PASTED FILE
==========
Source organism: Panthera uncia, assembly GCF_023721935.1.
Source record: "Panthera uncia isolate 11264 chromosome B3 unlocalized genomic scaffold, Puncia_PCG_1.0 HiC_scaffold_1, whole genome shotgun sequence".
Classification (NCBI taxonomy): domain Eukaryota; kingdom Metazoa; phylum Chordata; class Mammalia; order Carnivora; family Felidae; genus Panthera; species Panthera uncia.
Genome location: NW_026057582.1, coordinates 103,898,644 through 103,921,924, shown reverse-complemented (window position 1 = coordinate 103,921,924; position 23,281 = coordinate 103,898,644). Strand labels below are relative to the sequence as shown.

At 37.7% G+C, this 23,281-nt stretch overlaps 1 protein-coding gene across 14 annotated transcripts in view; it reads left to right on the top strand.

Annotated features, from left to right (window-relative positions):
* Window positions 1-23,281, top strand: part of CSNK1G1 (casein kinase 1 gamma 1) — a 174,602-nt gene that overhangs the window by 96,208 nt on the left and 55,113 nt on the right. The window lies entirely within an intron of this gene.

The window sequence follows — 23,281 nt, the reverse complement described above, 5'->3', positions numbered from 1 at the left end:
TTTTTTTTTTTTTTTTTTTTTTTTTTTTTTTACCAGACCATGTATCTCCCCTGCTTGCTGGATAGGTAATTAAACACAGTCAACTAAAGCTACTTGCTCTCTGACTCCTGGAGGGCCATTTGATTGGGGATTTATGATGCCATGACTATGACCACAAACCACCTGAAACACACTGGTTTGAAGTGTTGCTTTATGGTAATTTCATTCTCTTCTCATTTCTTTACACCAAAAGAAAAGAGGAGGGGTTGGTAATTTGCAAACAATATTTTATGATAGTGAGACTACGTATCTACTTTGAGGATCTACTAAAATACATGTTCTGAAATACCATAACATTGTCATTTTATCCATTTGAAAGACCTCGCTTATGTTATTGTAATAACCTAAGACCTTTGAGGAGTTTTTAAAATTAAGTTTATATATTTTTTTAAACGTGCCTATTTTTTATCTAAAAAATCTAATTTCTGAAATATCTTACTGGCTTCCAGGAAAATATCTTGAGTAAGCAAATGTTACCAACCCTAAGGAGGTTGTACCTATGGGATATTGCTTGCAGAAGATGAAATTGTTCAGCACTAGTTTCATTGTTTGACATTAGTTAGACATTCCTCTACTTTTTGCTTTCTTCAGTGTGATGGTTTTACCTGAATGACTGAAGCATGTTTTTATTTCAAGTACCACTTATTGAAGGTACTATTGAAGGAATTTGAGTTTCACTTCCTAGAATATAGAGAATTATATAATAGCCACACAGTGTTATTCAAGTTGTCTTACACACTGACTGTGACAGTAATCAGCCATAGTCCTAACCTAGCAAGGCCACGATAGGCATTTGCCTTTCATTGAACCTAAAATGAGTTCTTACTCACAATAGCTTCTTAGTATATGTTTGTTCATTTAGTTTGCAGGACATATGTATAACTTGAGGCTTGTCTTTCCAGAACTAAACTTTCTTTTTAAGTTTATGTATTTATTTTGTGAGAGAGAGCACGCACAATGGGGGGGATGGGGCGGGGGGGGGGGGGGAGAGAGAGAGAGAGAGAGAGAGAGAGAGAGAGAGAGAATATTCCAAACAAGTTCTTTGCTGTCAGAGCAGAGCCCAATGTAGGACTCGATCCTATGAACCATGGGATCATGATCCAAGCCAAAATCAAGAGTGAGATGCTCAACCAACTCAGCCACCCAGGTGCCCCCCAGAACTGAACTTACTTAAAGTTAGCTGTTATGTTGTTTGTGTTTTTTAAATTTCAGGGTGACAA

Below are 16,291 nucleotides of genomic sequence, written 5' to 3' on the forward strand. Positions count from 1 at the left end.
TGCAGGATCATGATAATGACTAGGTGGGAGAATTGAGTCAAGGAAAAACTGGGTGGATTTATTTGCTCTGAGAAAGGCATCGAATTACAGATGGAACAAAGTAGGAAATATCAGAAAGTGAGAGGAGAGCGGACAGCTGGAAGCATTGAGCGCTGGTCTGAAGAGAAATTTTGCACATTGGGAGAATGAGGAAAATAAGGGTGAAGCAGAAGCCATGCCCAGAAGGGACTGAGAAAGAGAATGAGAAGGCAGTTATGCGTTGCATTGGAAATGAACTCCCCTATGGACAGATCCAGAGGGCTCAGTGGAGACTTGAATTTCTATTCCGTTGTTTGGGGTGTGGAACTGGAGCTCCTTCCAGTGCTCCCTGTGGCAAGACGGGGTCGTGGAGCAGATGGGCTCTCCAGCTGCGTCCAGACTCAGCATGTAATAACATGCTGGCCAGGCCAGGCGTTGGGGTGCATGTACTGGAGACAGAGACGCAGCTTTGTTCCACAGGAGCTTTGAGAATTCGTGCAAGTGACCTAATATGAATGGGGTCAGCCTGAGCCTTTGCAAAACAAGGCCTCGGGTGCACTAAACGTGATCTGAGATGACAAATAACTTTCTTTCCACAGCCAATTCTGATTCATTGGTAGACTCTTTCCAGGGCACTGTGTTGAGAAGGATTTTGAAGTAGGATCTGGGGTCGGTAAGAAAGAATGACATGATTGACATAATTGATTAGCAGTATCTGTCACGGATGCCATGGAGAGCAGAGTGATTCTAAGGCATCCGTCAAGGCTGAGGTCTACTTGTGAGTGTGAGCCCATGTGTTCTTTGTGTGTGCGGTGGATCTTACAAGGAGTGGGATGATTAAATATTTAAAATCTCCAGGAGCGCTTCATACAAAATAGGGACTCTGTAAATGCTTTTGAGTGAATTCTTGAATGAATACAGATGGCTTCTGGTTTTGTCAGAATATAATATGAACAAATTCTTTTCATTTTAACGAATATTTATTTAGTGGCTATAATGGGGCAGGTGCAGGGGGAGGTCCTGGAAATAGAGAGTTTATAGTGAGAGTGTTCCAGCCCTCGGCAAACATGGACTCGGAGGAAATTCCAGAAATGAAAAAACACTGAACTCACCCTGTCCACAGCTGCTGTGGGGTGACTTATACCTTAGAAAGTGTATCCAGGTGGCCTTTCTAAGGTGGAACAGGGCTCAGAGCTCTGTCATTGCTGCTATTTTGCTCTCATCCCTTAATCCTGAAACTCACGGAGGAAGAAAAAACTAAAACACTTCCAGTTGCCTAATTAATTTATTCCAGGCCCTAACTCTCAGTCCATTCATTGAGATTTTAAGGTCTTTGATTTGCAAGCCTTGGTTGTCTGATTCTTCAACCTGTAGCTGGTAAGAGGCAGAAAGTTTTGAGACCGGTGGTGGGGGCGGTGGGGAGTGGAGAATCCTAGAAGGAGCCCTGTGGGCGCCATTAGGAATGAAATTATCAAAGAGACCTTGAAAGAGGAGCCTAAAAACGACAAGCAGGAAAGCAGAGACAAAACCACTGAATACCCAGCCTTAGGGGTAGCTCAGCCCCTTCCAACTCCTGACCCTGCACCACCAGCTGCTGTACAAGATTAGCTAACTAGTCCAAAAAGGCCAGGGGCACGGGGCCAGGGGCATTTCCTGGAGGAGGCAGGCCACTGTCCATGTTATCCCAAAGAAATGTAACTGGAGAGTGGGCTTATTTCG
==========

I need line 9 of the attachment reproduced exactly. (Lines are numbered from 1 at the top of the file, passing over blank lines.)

TTTTTTTTTTTTTTTTTTTTTTTTTTTTTTTACCAGACCATGTATCTCCCCTGCTTGCTGGATAGGTAATTAAACACAGTCAACTAAAGCTACTTGCTCTCTGACTCCTGGAGGGCCATTTGATTGGGGATTTATGATGCCATGACTATGACCACAAACCACCTGAAACACACTGGTTTGAAGTGTTGCTTTATGGTAATTTCATTCTCTTCTCATTTCTTTACACCAAAAGAAAAGAGGAGGGGTTGGTAATTTGCAAACAATATTTTATGATAGTGAGACTACGTATCTACTTTGAGGATCTACTAAAATACATGTTCTGAAATACCATAACATTGTCATTTTATCCATTTGAAAGACCTCGCTTATGTTATTGTAATAACCTAAGACCTTTGAGGAGTTTTTAAAATTAAGTTTATATATTTTTTTAAACGTGCCTATTTTTTATCTAAAAAATCTAATTTCTGAAATATCTTACTGGCTTCCAGGAAAATATCTTGAGTAAGCAAATGTTACCAACCCTAAGGAGGTTGTACCTATGGGATATTGCTTGCAGAAGATGAAATTGTTCAGCACTAGTTTCATTGTTTGACATTAGTTAGACATTCCTCTACTTTTTGCTTTCTTCAGTGTGATGGTTTTACCTGAATGACTGAAGCATGTTTTTATTTCAAGTACCACTTATTGAAGGTACTATTGAAGGAATTTGAGTTTCACTTCCTAGAATATAGAGAATTATATAATAGCCACACAGTGTTATTCAAGTTGTCTTACACACTGACTGTGACAGTAATCAGCCATAGTCCTAACCTAGCAAGGCCACGATAGGCATTTGCCTTTCATTGAACCTAAAATGAGTTCTTACTCACAATAGCTTCTTAGTATATGTTTGTTCATTTAGTTTGCAGGACATATGTATAACTTGAGGCTTGTCTTTCCAGAACTAAACTTTCTTTTTAAGTTTATGTATTTATTTTGTGAGAGAGAGCACGCACAATGGGGGGGATGGGGCGGGGGGGGGGGGGGAGAGAGAGAGAGAGAGAGAGAGAGAGAGAGAGAGAGAATATTCCAAACAAGTTCTTTGCTGTCAGAGCAGAGCCCAATGTAGGACTCGATCCTATGAACCATGGGATCATGATCCAAGCCAAAATCAAGAGTGAGATGCTCAACCAACTCAGCCACCCAGGTGCCCCCCAGAACTGAACTTACTTAAAGTTAGCTGTTATGTTGTTTGTGTTTTTTAAATTTCAGGGTGACAA